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UA: 109//17 Index: MDE 19/6233/2017 Libya Date: 16 May 2017

On 20 April, University professor and father of four Dr Salem Mohamed Beitelmal was
kidnapped by local militias on the outskirts of Tripoli. His fate and whereabouts remain
unknown as the family has not been able to reach him since.

On the morning of 20 April, Dr Salem Mohamed Beitelmal was driving to the University of Tripoli, around 20 minutes'
drive from his house, when he was abducted. Dr Salem Beitelmal is an engineering professor at the Department of
Maritime Engineering and used to drive to work every day. However, he never made it that day. At around 10 am,
the neighbours found his abandoned car and phone in a street not far from his home in Siyyad area, on the outskirts
of Tripoli. The neighbours searched the car and the surroundings but could not find any trace of him and called the
family to inform them that Dr Salem Beitelmal had gone missing.

The area where the abduction took place is under the control of several militias. Some of these militias operate
nominally under the authority of the Ministry of Interior and Ministry of Defence of the UN recognised Government of
National Accord. Other militias are seemingly affiliated to either of the three factions struggling to gain power in the
country. Following the abduction of Dr Salem Beitelmal, his family has tried relentlessly to identify his whereabouts
by contacting the relevant authorities on the ground. However, all these attempts were unsuccessful. No group has
claimed responsibility for the abduction and the family is still seeking to identify which militia is holding him.

Dr Salem Beitelmal, who is 68 year old, suffers from pre-existing health condition and requires continued medication.
His family is concerned for his health and security.

A close family member told Amnesty International: Our concern is for his health and safety. We call on all parties to
act immediately and place all necessary pressure to ensure his quick and safe return to his family.

Please write immediately in Arabic, English or your own language:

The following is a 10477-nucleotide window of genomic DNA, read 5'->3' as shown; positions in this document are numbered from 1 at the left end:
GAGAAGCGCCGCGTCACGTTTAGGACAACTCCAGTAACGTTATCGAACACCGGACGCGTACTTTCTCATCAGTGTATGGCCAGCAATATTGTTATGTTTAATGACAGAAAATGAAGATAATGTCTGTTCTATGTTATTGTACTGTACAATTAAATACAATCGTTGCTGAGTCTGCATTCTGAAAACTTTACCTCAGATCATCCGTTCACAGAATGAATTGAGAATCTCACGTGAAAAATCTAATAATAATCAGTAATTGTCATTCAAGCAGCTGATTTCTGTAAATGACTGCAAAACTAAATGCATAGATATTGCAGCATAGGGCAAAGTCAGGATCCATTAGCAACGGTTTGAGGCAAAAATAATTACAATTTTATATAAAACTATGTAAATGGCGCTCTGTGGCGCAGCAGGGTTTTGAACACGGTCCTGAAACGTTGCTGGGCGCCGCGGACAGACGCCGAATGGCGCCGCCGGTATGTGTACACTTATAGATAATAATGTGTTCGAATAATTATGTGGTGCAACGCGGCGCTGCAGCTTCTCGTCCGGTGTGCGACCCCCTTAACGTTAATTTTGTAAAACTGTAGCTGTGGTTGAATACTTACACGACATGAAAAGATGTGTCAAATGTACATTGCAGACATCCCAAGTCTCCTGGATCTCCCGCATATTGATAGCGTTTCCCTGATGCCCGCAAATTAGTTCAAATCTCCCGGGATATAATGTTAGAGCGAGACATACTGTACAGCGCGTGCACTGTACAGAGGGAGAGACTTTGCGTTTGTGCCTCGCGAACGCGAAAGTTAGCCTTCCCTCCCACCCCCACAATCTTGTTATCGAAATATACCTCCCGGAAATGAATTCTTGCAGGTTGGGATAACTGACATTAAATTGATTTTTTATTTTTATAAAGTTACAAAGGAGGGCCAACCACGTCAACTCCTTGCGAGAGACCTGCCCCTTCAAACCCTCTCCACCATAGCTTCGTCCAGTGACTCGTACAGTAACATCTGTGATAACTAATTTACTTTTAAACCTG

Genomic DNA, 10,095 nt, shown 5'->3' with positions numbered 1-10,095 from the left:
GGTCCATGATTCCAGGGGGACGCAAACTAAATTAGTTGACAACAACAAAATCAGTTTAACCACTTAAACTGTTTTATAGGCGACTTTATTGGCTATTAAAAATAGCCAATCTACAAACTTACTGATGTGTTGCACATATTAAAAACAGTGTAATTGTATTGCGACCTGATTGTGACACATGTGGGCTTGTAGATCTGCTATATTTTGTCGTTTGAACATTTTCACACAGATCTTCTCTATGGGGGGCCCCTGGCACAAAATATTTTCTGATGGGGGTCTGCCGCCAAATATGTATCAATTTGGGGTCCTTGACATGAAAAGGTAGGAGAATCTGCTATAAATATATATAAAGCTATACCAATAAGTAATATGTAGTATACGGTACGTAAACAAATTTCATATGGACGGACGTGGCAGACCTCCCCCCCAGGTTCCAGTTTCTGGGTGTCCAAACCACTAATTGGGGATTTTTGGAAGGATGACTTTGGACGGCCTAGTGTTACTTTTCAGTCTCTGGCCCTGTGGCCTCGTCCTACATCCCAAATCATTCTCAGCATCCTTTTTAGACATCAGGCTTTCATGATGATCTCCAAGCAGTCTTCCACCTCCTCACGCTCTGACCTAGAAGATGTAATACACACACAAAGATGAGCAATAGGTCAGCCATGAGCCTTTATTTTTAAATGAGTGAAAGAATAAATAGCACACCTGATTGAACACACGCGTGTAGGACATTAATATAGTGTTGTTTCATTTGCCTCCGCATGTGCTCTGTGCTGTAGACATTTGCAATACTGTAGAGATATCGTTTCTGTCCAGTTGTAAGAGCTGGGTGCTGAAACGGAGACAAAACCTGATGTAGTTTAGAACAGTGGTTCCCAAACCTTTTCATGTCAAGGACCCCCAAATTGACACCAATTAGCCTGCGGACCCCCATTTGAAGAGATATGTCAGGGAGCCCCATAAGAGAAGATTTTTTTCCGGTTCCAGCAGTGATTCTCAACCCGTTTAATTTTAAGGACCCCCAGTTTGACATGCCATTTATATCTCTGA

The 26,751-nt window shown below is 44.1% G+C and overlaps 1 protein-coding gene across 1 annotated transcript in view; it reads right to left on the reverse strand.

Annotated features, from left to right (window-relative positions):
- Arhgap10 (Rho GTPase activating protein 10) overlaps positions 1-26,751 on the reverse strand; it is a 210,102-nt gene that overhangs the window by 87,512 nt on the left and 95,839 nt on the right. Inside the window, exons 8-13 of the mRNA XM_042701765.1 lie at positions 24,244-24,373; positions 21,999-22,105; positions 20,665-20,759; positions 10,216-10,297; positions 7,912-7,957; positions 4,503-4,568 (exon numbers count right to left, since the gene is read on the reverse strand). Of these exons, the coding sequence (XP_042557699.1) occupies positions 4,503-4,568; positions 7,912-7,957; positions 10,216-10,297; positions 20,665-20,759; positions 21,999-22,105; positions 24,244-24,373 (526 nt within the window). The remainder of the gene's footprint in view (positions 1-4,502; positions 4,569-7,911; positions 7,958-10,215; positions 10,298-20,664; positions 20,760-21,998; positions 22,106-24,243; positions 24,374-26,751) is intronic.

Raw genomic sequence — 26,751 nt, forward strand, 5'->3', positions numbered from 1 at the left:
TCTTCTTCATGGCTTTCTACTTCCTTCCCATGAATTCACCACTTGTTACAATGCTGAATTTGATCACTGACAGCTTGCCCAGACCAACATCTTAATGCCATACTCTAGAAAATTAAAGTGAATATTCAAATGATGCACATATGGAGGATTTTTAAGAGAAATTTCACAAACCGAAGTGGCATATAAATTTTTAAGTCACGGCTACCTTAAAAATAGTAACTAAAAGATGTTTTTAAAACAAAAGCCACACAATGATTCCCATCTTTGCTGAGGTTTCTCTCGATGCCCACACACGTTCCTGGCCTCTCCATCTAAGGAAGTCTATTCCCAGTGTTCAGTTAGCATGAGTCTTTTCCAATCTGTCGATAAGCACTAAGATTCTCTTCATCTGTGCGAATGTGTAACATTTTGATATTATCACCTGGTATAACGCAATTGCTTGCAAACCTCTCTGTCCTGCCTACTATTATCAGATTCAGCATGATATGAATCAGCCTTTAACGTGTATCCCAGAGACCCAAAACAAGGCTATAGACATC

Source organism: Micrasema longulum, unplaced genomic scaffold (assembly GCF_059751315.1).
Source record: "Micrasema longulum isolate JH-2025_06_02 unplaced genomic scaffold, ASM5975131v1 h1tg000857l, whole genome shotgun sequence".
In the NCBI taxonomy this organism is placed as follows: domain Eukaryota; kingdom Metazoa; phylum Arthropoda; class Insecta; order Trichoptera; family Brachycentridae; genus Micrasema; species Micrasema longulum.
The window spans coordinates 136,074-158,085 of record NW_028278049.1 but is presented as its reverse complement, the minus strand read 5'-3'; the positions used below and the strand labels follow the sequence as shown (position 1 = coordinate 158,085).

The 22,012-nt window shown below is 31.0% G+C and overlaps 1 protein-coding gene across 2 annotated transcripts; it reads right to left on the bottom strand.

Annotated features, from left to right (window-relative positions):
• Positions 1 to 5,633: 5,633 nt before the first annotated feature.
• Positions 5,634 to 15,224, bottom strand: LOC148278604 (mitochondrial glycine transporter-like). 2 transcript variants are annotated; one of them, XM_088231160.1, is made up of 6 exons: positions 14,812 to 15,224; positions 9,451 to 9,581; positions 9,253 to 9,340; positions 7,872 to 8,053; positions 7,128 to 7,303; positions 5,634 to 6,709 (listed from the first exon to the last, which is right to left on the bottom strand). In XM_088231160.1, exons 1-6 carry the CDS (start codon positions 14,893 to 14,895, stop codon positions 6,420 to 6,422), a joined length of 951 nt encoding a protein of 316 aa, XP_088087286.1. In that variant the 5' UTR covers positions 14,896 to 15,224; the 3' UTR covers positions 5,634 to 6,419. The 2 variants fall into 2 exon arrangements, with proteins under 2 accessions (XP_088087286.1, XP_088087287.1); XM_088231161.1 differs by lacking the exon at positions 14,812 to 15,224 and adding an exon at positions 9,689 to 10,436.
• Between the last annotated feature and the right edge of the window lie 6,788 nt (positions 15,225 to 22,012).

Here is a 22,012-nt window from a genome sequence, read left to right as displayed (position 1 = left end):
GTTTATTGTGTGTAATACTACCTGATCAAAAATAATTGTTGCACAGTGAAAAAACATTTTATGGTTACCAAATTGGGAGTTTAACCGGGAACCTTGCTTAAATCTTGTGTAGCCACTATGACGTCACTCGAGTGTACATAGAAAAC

Urging the Libyan authorities to ascertain and disclose the fate and whereabouts of Dr Salem Mohamed
Beitelmal and ensure his safety;
Calling on the Libyan authorities to immediately secure the release of Dr Salem Mohamed Beitelmal.


Prime Minister of the Government Prime Minister of the Government And copies to:
National Accord National Salvation Minister of Defence
Mr Fayez al-Sarraj Mr Khalifa al-Ghawil Mr Al-Mahdi Al-Barghathi
Government of National Accord Government of National Salvation Ministry of Defence
Tripoli, Libya Tripoli, Libya Tripoli, LibyaFax: +218 21 480 0168
Facebook: @LibyanGovernment Fax: + 218 21 362 0132 Email:
Twitter: @FaiezSerraj / @GNAMedia Facebook: @khalifaghweil
Salutation: Your Excellency Twitter: @khalifa_libyan
Salutation: Your Excellency

Also send copies to diplomatic representatives accredited to your country. Please insert local diplomatic addresses below:
Name Address 1 Address 2 Address 3 Fax Fax number Email Email address Salutation Salutation

Please check with your section office if sending appeals after the above date.

Dr Salem Beitelmal has been a lecturer at the University of Tripoli for over 20 years. As an engineer Dr Salem Beitelmal has
worked extensively to help build the country while teaching new generations of engineers. Dr Salem Beitelmal is a longstanding
member of the Union of Faculty Members. He is a well-loved professor amongst the students and a much appreciated academic
within the faculty.

Libyan activists and journalists alike have identified abductions as one of the most harrowing realities of daily life in Libya today.
According to media reports citing the Tripoli Criminal Investigations department of the Ministry of Interior there were at least 293
abductions between 15 December 2016 and 31 January 2017. Most abductions are carried out with the aim of extracting as
high a ransom as possible from the families, or in some cases to negotiate an exchange of detainees. Abductions are also used
as a tactic by militias to silence opponents, journalists, and human rights defenders who are critical of them.

Individuals have been targeted based on their perceived political or tribal affiliations or their occupation or apparent wealth, in
order to extract sensitive information or hefty ransom sums. Rival armed groups and militias in Libya have been carrying out
gross human rights abuses with near total impunity. Even those operating under the UN-backed government affiliated to the
Ministry of Defence or under nominal control of the Ministry of Interior are not subjected to any effective supervision or control
by the central authorities.

Under article 1 of the Libyan law No. 10 [2013] on the Criminalization of Torture, Enforced Disappearances and Discrimination,
enforced disappearances are punishable with up to eight years in prison.

Name: Salem Mohamed Beitelmal

Gender m/f: m

UA: 109/17 Index: MDE 19/6233/2017 Issue Date: 16 May 2017